2015 Print
Vermont, Bread Basket of New England?
Private Grants & Contracts Funding | Food Security
Vermont | University of Vermont Extension | Northeast Region
New commercial wheat variety may be released in 2015. It was built on work from late 1800s, UVM's father of wheat breeding.
Impact Statement:
In the 1880s, Vermont was dubbed the "bread basket of New England" because of its high wheat production. However, at the turn of the century, Vermont lost its grain production and with it, its indigenous knowledge and infrastructure needed to produce these crops. Recently, farmers throughout Vermont and the Northeast region have requested information about local grain production to meet increased demands from consumers. In particular, they have asked for information about seed that is adapted to Northeast climatic conditions. Adapted varieties will help farmers combat local climate and pest issues helping them to produce a healthy crop. 
In partnership with the Northern Grain Growers Association, the University of Vermont Extension's Northwest Crops and Soils program is working to create a renaissance of a local grain industry in Vermont. With a focus on seeds, the program has resurrected 50 heirloom wheat varieties and is testing their potential in our climate, especially their tolerance to today's pest and disease pressures. Through a farmer-centered seed breeding project, the program used Pringle's varieties to create 15 unique wheat crosses that have potential for the Northeast region.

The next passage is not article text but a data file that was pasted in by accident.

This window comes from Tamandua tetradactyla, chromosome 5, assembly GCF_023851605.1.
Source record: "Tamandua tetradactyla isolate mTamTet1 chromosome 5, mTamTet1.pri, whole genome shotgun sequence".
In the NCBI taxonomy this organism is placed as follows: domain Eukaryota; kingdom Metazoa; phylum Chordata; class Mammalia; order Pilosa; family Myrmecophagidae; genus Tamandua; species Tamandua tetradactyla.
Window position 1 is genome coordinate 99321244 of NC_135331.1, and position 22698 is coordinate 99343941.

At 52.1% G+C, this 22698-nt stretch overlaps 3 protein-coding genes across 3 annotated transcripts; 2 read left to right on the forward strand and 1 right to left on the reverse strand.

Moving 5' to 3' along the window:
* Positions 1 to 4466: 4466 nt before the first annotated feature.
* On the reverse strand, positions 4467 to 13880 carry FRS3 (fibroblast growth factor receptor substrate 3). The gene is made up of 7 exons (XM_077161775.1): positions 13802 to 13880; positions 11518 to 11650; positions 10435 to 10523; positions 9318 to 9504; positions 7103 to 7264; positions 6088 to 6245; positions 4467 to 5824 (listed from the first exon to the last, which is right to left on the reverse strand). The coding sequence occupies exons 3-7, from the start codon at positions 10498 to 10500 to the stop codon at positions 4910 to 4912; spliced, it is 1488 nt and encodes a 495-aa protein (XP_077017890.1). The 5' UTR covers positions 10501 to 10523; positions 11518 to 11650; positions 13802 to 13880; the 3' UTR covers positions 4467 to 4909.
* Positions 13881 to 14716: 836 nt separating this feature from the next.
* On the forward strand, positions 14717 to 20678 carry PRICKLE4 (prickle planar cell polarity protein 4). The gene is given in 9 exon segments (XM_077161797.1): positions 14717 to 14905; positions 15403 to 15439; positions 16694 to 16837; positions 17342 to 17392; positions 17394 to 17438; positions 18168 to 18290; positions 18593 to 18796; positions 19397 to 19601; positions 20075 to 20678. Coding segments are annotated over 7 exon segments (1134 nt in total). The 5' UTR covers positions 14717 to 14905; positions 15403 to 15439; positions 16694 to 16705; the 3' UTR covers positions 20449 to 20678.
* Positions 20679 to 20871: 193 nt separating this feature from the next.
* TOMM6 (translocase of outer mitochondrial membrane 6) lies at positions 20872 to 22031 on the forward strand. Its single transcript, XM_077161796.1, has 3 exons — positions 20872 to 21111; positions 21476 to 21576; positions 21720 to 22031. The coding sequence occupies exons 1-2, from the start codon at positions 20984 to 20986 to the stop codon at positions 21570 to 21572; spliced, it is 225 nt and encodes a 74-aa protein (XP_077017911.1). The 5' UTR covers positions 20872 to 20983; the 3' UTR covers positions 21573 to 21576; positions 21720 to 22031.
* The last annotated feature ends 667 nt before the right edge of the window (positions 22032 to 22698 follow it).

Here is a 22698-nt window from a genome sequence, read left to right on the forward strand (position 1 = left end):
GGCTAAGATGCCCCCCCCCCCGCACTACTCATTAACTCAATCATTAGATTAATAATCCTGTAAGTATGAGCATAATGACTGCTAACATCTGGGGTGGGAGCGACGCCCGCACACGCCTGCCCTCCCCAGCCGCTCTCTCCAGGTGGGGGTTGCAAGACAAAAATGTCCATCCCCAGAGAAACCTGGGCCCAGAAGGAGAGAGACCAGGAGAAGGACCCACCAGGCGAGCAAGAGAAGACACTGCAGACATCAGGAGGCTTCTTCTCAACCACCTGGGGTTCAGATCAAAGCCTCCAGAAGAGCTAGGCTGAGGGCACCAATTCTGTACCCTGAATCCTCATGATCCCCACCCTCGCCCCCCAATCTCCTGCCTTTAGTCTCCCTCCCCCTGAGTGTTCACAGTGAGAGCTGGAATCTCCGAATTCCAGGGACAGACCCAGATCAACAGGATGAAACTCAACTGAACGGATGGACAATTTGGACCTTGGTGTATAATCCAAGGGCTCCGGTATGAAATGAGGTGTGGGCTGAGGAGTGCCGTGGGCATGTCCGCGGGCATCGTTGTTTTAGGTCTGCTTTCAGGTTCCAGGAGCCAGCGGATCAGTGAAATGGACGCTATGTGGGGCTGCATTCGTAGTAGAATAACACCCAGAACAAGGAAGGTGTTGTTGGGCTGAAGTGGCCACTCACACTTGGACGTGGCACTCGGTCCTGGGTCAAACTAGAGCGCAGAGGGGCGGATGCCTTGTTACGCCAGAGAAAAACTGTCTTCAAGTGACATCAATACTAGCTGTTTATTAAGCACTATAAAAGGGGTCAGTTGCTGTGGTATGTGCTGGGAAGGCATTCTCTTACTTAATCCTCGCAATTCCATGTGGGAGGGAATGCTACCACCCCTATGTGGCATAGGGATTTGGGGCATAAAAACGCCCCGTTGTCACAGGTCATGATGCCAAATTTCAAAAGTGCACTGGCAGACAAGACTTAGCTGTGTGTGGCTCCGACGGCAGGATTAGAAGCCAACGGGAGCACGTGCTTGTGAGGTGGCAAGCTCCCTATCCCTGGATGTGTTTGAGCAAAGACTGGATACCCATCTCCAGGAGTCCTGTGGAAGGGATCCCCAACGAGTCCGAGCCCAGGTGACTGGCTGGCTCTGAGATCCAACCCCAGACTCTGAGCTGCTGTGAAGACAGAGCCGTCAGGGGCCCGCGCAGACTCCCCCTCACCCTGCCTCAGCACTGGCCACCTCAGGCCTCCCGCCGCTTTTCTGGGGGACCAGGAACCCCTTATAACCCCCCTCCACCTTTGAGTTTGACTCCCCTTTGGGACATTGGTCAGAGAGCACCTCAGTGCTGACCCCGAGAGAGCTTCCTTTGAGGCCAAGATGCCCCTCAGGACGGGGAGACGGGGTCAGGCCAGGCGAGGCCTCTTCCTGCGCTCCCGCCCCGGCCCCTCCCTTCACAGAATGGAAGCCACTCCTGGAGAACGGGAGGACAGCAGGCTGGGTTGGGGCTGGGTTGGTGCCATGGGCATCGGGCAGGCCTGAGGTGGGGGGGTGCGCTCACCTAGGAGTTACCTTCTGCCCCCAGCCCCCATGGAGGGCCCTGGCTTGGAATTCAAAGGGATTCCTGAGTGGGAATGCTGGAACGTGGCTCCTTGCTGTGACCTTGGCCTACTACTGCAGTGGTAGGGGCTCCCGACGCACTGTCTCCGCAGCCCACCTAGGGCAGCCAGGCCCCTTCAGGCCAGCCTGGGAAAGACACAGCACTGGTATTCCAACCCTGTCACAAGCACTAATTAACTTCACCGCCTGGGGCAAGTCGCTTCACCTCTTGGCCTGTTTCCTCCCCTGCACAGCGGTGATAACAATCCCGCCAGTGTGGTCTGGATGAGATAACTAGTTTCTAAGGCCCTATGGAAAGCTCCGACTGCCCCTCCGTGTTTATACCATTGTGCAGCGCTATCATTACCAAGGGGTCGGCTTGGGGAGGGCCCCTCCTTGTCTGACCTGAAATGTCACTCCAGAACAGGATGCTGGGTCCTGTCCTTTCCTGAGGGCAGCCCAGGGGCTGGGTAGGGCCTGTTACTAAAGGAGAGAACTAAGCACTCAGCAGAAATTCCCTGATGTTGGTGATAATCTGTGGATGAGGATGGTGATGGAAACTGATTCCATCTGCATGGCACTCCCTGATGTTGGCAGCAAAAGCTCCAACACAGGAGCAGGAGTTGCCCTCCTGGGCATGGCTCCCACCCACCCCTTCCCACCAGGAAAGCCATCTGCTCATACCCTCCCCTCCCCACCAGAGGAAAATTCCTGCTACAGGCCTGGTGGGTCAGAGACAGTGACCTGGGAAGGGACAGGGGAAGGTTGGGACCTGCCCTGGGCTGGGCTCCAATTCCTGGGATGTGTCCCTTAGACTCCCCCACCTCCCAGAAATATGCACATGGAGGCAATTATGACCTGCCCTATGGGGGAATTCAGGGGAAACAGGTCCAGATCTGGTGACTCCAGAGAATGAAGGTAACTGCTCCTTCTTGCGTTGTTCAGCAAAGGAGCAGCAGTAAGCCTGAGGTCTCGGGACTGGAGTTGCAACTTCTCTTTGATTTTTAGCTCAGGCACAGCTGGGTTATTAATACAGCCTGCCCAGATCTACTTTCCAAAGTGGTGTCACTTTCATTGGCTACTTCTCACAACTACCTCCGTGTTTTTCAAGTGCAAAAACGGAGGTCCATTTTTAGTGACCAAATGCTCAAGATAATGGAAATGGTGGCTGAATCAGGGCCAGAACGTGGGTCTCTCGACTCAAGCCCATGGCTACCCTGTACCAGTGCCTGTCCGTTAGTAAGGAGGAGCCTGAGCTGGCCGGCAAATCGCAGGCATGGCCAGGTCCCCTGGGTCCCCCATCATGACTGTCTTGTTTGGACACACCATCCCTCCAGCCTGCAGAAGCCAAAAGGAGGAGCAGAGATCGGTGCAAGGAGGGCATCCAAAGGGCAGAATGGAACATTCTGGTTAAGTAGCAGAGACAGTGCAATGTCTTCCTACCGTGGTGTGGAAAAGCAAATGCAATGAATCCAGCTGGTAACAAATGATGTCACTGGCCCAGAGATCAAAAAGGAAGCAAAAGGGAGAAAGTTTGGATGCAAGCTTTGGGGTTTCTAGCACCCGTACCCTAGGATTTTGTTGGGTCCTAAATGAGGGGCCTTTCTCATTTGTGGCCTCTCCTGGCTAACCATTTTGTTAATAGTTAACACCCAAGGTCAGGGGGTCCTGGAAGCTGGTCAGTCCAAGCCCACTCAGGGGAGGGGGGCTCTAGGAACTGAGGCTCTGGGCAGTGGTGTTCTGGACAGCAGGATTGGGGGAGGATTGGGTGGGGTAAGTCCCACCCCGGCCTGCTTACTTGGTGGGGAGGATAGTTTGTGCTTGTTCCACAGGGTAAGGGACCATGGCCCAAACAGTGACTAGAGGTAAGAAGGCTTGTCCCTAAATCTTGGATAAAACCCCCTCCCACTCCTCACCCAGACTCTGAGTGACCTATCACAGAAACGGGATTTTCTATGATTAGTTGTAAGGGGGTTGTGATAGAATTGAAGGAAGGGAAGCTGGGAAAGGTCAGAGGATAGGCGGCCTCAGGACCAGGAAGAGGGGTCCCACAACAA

For the past 7 years, Extension specialists and farmer partners have selected plants based on favorable characteristics which have been tested for quality and suitability for our region. We have determined that these cultivars may offer farmers new markets that meet the growing demand for heirloom grains. At the same time, the program is creating new wheat varieties based on the work of Cyrus Pringle, UVM's father of wheat breeding. In the 1880's, Pringle developed several spring wheat varieties. Traditional plant breeding takes time but through this work, the program hopes to release a new commercial wheat variety adapted to Vermont's climatic conditions in 2015.
Building on work done by Cyrus Pringle, UVMs father of wheat breeding in the late 1800s, research teams plan to release a new commercial wheat variety adapted to Vermont's climatatic conditions. This work has brought consumers another local food product while helping farms diversify and market their products locally.
Productivity,Plant and Animal Improvement (breeding & genomics),Profitability & Competitiveness,Local Foods
Heather Darby
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